Starting a new business, particularly in the early stages, is a big commitment. In making the leap into entrepreneurship, would-be entrepreneurs would do well to leverage their network of people — their family, friends and business associates — as a critical resource. Here are five favors that all new entrepreneurs should call in during the early stages of their startup journey.
1. Try out my prototype.
Starting lean is the reality for most entrepreneurs. Making a large investment in a fully developed product or service offering may not be possible, let alone a good strategy. Eric Reis, in his book The Lean Startup, popularized the concept of the minimum viable product — the most basic useable prototype. Friends and family can be a great resource, willing to review or try out an early prototype and provide critical feedback to the design process.
Gathering as much information as you can early on can reduce the amount of uncertainty around a potential business. It clarifies the extent customers would be interested in what you want you have in mind. It will also indicate how much design work would be necessary to get your product or service to a level of interest sufficient to consider launching a business.
2. Help me write a business plan.
It can be very tempting to avoid writing a business plan. The excitement of a new idea, inexperience with the process, and, in some cases, ready access to funding can make it seem as if the best course of action is to get started offering your product or service to the market as soon as possible. Taking the time to write one, however, can be critical to understanding how best to bring your business to market. You can have a fantastic product or service design, but if it is not launched with sufficient financing, a sound operating model and a compelling market strategy, it likely will not gain the traction necessary to succeed. A third-party perspective of your network is a great way to help you uncover needs in the market and to size-up opportunities. As the saying goes, goals without plans are nothing more than wishes.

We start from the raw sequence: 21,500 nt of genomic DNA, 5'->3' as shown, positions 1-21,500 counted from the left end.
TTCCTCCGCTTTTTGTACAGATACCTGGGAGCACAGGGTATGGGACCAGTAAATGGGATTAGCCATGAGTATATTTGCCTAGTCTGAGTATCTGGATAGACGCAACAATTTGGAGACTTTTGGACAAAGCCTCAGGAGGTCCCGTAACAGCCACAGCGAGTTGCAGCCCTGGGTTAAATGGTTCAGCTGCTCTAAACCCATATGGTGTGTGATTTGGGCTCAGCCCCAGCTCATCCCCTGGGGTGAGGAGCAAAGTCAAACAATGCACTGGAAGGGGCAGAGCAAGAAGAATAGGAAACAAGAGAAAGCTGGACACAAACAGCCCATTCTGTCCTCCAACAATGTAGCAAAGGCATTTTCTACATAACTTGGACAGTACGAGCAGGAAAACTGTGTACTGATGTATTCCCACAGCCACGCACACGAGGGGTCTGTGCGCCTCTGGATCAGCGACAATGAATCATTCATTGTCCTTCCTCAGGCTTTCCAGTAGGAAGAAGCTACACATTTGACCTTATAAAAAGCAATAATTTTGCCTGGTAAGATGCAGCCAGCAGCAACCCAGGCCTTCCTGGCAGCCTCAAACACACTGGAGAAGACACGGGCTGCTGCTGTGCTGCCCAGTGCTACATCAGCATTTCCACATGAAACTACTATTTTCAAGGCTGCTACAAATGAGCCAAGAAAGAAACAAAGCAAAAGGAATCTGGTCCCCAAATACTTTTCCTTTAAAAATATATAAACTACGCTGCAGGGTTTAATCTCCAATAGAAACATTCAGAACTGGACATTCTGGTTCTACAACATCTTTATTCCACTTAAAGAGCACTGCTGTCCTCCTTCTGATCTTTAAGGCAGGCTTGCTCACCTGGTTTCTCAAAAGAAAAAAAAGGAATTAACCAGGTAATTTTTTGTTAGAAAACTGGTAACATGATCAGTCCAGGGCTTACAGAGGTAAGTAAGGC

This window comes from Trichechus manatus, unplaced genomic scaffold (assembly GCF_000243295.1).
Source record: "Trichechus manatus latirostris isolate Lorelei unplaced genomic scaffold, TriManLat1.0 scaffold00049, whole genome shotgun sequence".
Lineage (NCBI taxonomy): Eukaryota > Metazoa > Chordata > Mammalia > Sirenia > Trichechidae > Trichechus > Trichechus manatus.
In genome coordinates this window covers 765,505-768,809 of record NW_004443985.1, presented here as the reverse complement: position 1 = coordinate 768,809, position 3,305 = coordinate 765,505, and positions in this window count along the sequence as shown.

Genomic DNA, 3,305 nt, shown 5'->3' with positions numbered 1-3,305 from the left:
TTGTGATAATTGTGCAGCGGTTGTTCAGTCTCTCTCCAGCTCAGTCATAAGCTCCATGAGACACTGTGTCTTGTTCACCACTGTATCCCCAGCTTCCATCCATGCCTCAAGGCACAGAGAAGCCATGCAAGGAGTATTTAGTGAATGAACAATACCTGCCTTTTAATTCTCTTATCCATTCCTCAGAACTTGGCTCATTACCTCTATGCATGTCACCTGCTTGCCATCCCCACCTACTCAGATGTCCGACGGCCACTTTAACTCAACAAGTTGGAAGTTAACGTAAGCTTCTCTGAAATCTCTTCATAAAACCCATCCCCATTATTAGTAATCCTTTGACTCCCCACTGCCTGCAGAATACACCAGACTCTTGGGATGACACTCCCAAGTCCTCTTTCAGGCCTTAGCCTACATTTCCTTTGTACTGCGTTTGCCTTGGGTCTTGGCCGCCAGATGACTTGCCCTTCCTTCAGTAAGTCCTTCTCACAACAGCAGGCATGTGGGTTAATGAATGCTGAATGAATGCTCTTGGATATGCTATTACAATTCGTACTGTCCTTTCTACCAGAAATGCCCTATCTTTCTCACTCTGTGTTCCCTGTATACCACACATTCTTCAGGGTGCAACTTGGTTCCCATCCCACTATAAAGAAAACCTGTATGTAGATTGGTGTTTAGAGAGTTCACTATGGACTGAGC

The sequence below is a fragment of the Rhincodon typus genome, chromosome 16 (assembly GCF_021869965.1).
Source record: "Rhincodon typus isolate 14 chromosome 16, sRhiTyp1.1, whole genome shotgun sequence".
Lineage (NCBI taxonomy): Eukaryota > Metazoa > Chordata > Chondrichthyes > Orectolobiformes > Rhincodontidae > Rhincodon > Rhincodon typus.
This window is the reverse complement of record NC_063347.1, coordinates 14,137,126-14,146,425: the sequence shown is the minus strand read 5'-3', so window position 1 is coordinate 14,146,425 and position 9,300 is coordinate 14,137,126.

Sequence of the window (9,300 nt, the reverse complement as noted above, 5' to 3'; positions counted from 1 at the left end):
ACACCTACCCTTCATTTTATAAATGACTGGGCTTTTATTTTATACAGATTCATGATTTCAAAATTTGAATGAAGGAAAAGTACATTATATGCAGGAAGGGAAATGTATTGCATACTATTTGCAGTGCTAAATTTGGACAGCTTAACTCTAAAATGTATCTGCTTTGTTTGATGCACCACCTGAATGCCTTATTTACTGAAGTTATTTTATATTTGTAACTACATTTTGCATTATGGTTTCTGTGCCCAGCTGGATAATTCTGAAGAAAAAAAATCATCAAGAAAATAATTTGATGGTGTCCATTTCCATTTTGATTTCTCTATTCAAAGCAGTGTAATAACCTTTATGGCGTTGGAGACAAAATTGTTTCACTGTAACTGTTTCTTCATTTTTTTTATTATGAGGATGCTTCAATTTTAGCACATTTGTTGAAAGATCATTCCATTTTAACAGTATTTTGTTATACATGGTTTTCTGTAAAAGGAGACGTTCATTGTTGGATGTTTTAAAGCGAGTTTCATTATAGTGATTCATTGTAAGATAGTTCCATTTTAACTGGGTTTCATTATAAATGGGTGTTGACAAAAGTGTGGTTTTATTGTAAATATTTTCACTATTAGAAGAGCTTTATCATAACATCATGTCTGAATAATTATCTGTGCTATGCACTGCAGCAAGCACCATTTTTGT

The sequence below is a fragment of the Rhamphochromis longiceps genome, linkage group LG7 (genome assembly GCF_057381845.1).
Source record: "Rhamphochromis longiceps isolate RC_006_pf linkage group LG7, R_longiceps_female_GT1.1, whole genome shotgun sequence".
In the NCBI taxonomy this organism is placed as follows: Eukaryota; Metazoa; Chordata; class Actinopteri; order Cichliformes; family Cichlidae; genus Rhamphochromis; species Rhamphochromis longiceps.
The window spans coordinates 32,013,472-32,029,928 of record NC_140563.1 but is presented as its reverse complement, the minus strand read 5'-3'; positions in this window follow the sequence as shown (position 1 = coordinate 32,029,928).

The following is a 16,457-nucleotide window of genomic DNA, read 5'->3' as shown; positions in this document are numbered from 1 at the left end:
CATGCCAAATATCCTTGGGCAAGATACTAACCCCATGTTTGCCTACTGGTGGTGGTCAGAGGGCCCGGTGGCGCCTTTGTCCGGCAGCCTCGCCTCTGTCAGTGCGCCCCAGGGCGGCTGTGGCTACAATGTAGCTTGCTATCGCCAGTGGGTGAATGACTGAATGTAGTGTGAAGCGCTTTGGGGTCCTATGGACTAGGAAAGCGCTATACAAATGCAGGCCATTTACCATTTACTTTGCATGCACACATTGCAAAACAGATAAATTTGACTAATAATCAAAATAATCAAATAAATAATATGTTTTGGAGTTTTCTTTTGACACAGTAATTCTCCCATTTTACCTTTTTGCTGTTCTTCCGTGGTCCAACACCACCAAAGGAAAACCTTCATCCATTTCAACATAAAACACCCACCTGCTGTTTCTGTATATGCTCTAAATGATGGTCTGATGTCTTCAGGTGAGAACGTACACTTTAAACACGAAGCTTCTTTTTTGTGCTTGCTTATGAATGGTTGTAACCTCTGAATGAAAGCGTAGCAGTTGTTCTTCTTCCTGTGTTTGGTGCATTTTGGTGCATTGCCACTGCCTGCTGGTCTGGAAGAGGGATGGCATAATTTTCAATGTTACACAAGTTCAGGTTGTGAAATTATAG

3. Make an investment.
In the early stages of an entrepreneurial venture, it can be very difficult to gain access to funding from venture capitalists or angel investors. A business loan or a business grant may be possible, but they come with added costs: interest in the case of a loan and an arduous application process for a grant. When entrepreneurs are unable to finance the startup on their own, family and friends are an historically significant source of early stage financing. Family and friends invest upwards of $60 billion annually in startups.
4. Help me manage myself.
Starting a new business is time-consuming and extremely stressful. Busy founders can get so absorbed in the day-to day needs of the startup that they struggle to manage their own well-being, both physically and mentally. In fact, they may not even be aware of the toll their business is having on their health. Having a spouse, family member, trusted friend or advisor willing to meet regularly to act as a sounding board for ideas and struggles, and to help provide some balance between work and personal life can be extremely valuable. It ensures that founders are taking care of themselves and are thus well-positioned to take care of the business.
5. Be my business mentor.
Generally startups are built up around a new idea, but these ideas are most often launched into established markets. It can take a very long time to learn the best practices and subtleties of the industries in which you want your new business to compete. Having someone familiar with the target industry is extremely valuable for positioning your startup to take on already established competitors.
As the founder of a potential new startup, you have a lot of work ahead of you. The good news is that you don’t have to go it alone. Reach out to the resources you already have in your network and put them to good use.